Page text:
Thursday, August 22, 2013

Zimbabwe Opposition Party Leader Morgan Tsvangirai calls for an Emergency Meeting

Morgan Tsvangirai
MDC leader Morgan Tsvangirai has summoned his troops to an emergency strategic retreat this weekend in a desperate attempt to hold his party together in the face of widespread frustration, anger and despair following the fraudulent July 31 elections.

"The main message is that the struggle continues as the elections were stolen and the people should stand up and resist the daylight robbery. The (MDC-T) president will also be meeting with strategic partners such as civil society organisations," said an inside source. The party is reeling from Zanu-PF's monumental electoral fraud and SADC's shocking announcement in Lilongwe at the weekend that Mugabe would succeed Malawi's Joyce Banda as the chairperson of the regional body next year.

Party members are devastated by what they see as a lack of leadership and have lashed out at those at the top – especially those who they perceive to have missed the golden opportunity to effect change while sitting in Parliament for the past five years. The party's long-standing treasurer, Roy Bennett, resigned last week saying he was utterly frustrated at the arrogance of those in leadership.

Social networks are awash with calls for an armed struggle or some form of passive resistance to provide a focus for people's frustrations.

Tsvangirai is said to have launched a nation-wide grassroots outreach campaign to fortify his supporters in the wake of the shocking failure by regional and African bodies to conduct an audit into the mountain of rigging evidence amassed by opposition parties and civil society organisations.

"Tsvangirai considers the outreach offensive a crucial strategy that will not only bring faith back into the party but also give a rude awakening to Mugabe and Zanu (PF) that they stole the election and cannot get away with that," said the source on condition of anonymity.

The national spokesperson, Douglas Mwonzora confirmed the emergency meeting, saying "We will be reviewing our position at a special retreat of the National Executive. We are going to be re-strategising regarding how we can carry forward with the struggle but I would like to assure you that we are not going to tire in fighting tyranny."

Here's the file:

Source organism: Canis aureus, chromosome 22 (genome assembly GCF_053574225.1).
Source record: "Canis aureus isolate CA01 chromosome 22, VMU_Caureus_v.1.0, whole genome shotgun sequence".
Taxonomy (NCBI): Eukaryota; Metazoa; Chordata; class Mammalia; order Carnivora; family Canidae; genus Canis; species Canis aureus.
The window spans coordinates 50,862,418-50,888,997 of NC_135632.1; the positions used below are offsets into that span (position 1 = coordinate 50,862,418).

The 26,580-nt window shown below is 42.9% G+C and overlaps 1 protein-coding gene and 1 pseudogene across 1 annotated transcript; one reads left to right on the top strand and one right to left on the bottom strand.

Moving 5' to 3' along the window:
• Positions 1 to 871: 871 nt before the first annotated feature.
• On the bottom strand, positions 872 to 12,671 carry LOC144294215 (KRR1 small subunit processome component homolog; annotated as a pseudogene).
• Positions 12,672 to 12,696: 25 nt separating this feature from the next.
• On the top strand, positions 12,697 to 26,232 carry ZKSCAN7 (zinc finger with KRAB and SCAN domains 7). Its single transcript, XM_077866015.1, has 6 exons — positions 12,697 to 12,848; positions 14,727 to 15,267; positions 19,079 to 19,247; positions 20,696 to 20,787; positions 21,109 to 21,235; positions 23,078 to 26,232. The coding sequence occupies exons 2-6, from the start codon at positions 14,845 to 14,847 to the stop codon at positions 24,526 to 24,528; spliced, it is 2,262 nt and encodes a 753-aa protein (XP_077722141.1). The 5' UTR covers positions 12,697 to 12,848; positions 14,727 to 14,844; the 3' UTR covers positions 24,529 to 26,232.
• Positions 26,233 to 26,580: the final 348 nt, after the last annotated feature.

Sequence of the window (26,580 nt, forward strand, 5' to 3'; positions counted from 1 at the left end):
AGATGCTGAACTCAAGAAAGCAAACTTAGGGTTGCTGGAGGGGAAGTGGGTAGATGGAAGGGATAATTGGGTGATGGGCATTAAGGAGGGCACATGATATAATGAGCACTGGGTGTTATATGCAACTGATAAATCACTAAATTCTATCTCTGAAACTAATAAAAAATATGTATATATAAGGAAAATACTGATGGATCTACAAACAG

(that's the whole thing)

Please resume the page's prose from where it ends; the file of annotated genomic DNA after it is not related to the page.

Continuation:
Tsvangirai's spokesperson, Luke Tamborinyoka, insisted to The Zimbabwean that the party still had options to revitalise itself in the post-election period, maintaining that they had not yet exhausted the diplomatic route.

"Of course, what happened at the SADC summit dampens spirits but we remain positive. SADC is still to issue its final report on the elections and we are engaging all the countries in the region," he said.

Both SADC and African Union observer teams, whose assessments are considered key, are yet to issue their final reports on the elections, which in their preliminary reports they described as free and credible, but held back from declaring fair.

Our contact acknowledged that there were hawks within the National Executive Council who wanted to use the election disaster to dislodge Tsvangirai, saying they were not coming out in the open yet "because they fear political suicide".

"The reality is that these people know that it will be an uphill task because, unlike Tsvangirai, they don't have grassroots support. They cannot win against him," said the source, adding that a small number in the youth and women's wings also wanted Tsvangirai to go.

There have been reports of Tendai Biti, the Secretary General, gunning for Tsvangirai's position and mobilising a faction in the nationwide structures to achieve that, but he has dismissed that.

Tamborinyoka dismissed talk of jostling for his boss's post as unfounded.

"It is hogwash. Leadership is an issue for congress. The party's national council, which is the supreme body outside of congress, met recently and affirmed Tsvangirai as the party leader. We are a democratic party and congress is the only platform for leadership challenges. Anything else is just bar talk or emanating from Zanu-PF.

"Tsvangirai is a victim of (electoral) fraud and there is no way that we can be tempted to victimise the victim," he said.

Other highly placed sources confirmed that Tsvangirai had resolved to go back to the grassroots to engage the people because his lieutenants were letting him down.

"He (Tsvangirai) does not trust some of the key leaders anymore because he has discovered that they have hidden agendas and misrepresent facts to him. He is taking more responsibilities to be with the people and assess the situation on his own," said another contact at Harvest House.

Official results released by the Zimbabwe Electoral Commission claim that President Robert Mugabe got 61 percent of the votes in the presidential race, against Tsvangirai's 34 percent, while Zanu-PF garnered 160 seats in Parliament and MDC-T 49. Several dossiers of incidents of rigging have been compiled by both wings of the MDC as well as local and regional NGOs. 

Source:thezimbabwean

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